wherein said corrections are piecewise linear in a tristimulous color space;
wherein the corrections to the tristimulous color space are performed in a Red-Green-Blue (RGB) color space that comprises a linear transformation of the tristimulous color space; and
wherein the corrections are performed using the following equation:
XYZ E_adapt = M iD 50 ( M wp - 1 XYZ ) = M iD 50 RGB where i = 0 for R B and G B i = 1 for G R and B R i = 2 for R G and B G ; and
wherein said corrections is calculated on a controller.
10. A system, comprising:
a display; and
a controller coupled to the display, wherein the controller performs a chromatic adaptation that yields a color profile for the display wherein:
XYZ adapt = XYZ + Δ XYZ ( RGB ) = XYZ + i = 0 i = 5 Δ XYZ i ( 1.0 - f corr ( RGB , i ) ) = M WP RGB + i = 0 i = 5 ( M D 50 - M WP ) RGB i ( 1.0 - f corr ( RGB , i ) ) RGB i = ( 1 , 0 , 0 ) for i = 0 = ( 0 , 1 , 0 ) for i = 1 = ( 0 , 0 , 1 ) for i = 2 = ( 0 , 1 , 1 ) for i = 3 = ( 1 , 0 , 1 ) for i = 4 = ( 1 , 1 , 0 ) for i = 5
where MD50 is a matrix for converting RGB to XYZ for the display set to a white point of D50, and MWP is a matrix for converting RGB to XYZ for the display set to a white point of XYZWP.
11. A system as defined in claim 10, wherein the controller performs chromatic adaptation by:
performing maximum corrections to tristimulous color values in the vicinity of white and neutral colors;
performing minimum corrections to tristimulous color values in the vicinity of non-neutral colors; and
wherein said corrections are piecewise linear in the tristimulous color space.
12. A system as defined in claim 10, wherein the correction by the controller is performed using the following equation:
XYZ adapt = XYZ + Δ XYZ ( RGB ) Δ XYZ ( RGB ) = i = 0 i = 5 Δ XYZ i ( 1.0 - f corr ( RGB , i ) ) defineC = 1 - R , M = 1 - G , Y = 1 - B , f corr ( RGB , i ) = R - max ( G , B ) for i = 0 and R max ( G , B ) = 0 for i = 0 and R < max ( G , B ) = G - max ( R , B ) for i = 1 and G max ( R , B ) = 0 for i = 1 and G < max ( R , B ) = B - max ( R , G ) for i = 2 and B max ( R , G ) = 0 for i = 2 and B < max ( R , G ) = C - max ( M , Y ) for i = 3 and C max ( M , Y ) = 0 for i = 3 and C < max ( M , Y ) = M - max ( C , Y ) for i = 4 and M max ( C , Y ) = 0 for i = 4 and M < max ( C , Y ) = Y - max ( C , M ) for i = 5 and Y max ( C , M ) = 0 for i = 5 and Y < max ( C , M ) .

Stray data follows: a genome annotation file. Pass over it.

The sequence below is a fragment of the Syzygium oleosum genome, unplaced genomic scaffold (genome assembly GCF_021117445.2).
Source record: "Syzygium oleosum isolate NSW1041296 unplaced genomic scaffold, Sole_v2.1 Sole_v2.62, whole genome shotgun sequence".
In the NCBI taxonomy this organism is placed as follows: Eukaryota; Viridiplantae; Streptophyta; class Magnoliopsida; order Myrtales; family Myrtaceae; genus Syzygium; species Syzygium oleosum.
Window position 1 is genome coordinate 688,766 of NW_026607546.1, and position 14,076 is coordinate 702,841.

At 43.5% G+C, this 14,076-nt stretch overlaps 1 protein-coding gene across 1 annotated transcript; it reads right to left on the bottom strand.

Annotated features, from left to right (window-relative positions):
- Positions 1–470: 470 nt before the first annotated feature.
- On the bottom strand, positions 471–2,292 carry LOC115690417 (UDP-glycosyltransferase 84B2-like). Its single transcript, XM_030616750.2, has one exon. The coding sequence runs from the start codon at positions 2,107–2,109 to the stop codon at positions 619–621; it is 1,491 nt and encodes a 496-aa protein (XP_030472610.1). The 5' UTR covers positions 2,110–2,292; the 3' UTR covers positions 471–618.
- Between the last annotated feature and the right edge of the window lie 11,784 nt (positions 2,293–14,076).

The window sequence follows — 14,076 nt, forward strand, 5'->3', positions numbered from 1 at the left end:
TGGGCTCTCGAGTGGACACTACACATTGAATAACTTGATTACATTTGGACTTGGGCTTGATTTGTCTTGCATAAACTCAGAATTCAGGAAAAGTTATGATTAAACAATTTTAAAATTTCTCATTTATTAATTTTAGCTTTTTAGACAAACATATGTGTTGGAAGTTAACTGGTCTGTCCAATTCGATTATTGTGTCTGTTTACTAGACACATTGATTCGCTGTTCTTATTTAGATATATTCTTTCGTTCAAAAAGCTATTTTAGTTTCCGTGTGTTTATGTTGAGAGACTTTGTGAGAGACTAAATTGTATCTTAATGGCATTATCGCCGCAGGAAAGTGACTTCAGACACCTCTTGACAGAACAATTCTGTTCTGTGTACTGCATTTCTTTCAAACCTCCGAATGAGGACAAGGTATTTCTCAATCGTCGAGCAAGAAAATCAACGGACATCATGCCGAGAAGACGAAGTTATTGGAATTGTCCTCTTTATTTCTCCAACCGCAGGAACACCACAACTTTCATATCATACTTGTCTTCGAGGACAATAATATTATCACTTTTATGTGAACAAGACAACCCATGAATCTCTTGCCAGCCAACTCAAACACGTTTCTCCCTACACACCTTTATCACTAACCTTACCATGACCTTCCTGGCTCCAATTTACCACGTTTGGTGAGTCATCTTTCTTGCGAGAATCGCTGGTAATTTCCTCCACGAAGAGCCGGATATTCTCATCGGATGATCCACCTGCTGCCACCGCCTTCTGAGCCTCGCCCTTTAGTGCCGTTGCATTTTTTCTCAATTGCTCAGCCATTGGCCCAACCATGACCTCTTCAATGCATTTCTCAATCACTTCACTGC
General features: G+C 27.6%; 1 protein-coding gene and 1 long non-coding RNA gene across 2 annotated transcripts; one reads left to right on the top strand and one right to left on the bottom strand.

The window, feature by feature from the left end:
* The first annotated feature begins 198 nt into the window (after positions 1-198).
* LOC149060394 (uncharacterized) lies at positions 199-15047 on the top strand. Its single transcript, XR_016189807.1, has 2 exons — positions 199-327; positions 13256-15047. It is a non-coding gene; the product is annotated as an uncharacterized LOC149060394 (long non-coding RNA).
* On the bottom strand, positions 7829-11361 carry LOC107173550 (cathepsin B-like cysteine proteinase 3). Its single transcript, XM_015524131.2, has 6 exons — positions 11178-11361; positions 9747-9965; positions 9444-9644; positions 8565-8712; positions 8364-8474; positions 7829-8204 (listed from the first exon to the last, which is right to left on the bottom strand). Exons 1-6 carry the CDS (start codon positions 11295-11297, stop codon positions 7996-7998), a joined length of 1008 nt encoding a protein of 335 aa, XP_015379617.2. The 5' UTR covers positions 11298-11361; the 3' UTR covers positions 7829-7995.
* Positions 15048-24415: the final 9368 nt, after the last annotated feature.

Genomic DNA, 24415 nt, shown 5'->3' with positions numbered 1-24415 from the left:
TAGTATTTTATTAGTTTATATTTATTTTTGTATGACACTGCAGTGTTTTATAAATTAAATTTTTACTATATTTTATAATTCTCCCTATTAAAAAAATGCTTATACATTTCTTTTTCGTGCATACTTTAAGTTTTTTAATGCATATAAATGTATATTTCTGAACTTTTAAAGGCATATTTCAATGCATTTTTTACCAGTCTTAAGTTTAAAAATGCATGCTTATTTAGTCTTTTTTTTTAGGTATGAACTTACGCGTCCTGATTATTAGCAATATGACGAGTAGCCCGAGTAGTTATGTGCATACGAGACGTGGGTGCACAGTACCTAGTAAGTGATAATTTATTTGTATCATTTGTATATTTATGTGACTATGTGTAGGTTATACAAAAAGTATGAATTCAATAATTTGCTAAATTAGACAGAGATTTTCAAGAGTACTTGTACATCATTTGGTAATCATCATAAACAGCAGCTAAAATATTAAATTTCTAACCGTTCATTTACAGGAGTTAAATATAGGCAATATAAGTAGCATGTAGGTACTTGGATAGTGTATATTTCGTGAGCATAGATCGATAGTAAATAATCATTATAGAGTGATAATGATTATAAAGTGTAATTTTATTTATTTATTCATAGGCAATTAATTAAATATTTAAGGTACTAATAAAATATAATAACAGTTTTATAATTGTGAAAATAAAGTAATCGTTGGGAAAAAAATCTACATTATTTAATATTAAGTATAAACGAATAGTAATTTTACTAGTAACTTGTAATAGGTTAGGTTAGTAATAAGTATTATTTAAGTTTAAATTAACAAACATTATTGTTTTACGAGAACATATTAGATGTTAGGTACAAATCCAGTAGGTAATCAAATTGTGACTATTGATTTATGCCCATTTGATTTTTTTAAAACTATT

13. A system as defined in claim 10, wherein the correction by the controller is performed using the following equation:
XYZ E_adapt = M iD 50 ( M wp - 1 XYZ ) = M iD 50 RGB where i = 0 for R B and G B i = 1 for G R and B R i = 2 for R G and B G .
14. A method as defined in claim 10, wherein the controller applies a correction factor, α, which is equal to zero for all colors except colors near yellow, the correction factor is determined as follows:

α=α0 G/R for R≧G≧B;

α=α0 R/G for G≧R≧B; and

α=0 for B≧R and B≧G.
15. A system for performing color adaptation, comprising:
a memory;
a processor coupled to the memory, the processor providing color adaptation by:
performing maximum corrections to tristimulous color values in the vicinity of white and neutral colors;
performing minimum corrections to tristimulous color values in the vicinity of non-neutral colors;
wherein said corrections are piecewise linear in the tristimulous color space;
further comprising:
corrections to the tristimulous color space are performed by the processor in an Red-Green-Blue (RGB) color space that is a linear transformation of the tristimulous color space; and
wherein the corrections are performed by determining:
XYZ E_adapt = M iD 50 ( M wp - 1 XYZ ) = M iD 50 RGB where i = 0 for R B and G B i = 1 for G R and B R i = 2 for R G and B G .
Description
FIELD OF THE INVENTION

The present invention relates generally to color management and more particularly to a method and apparatus for chromatic adaptation.

BACKGROUND OF THE INVENTION

Color management is a field of technology that relates to translating digital images from one media to another in order to preserve color appearance. The Commission Internationale de l'╔clairage (hereinafter “CIE”) XYZ observer functions are the basis for most color measurements that require the matching of colors. By combining these functions with non-linear color appearance models (CAMs) such as CIELAB and CIECAM96s, complex color images as well as simple color patches can be reproduced with great success. It is well known that corrections to XYZ must be performed when the measured value of white between media or environments is different. Some illustrative examples of these cross-media conversions include: